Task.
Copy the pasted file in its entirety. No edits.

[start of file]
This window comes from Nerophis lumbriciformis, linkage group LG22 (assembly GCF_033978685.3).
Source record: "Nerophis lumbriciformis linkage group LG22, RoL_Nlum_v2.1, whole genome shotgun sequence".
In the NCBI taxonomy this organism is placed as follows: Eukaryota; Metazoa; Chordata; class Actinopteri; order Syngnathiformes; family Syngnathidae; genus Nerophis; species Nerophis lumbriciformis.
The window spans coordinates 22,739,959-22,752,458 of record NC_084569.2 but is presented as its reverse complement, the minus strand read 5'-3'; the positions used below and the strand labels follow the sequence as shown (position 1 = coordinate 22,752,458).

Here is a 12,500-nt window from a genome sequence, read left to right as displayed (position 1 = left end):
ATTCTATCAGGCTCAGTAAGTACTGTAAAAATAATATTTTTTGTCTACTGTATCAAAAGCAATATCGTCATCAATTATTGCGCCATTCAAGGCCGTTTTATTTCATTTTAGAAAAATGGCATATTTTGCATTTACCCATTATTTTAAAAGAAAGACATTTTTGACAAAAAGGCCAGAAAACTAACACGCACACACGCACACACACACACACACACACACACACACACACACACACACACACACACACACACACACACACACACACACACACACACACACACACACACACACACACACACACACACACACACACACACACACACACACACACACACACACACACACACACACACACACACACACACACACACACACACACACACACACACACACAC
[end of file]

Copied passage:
This window comes from Nerophis lumbriciformis, linkage group LG22 (assembly GCF_033978685.3).
Source record: "Nerophis lumbriciformis linkage group LG22, RoL_Nlum_v2.1, whole genome shotgun sequence".
In the NCBI taxonomy this organism is placed as follows: Eukaryota; Metazoa; Chordata; class Actinopteri; order Syngnathiformes; family Syngnathidae; genus Nerophis; species Nerophis lumbriciformis.
The window spans coordinates 22,739,959-22,752,458 of record NC_084569.2 but is presented as its reverse complement, the minus strand read 5'-3'; the positions used below and the strand labels follow the sequence as shown (position 1 = coordinate 22,752,458).

Here is a 12,500-nt window from a genome sequence, read left to right as displayed (position 1 = left end):
ATTCTATCAGGCTCAGTAAGTACTGTAAAAATAATATTTTTTGTCTACTGTATCAAAAGCAATATCGTCATCAATTATTGCGCCATTCAAGGCCGTTTTATTTCATTTTAGAAAAATGGCATATTTTGCATTTACCCATTATTTTAAAAGAAAGACATTTTTGACAAAAAGGCCAGAAAACTAACACGCACACACGCACACACACACACACACACACACACACACACACACACACACACACACACACACACACACACACACACACACACACACACACACACACACACACACACACACACACACACACACACACACACACACACACACACACACACACACACACACACACACACACACACACACACACACACACACACACACACACACACACACAC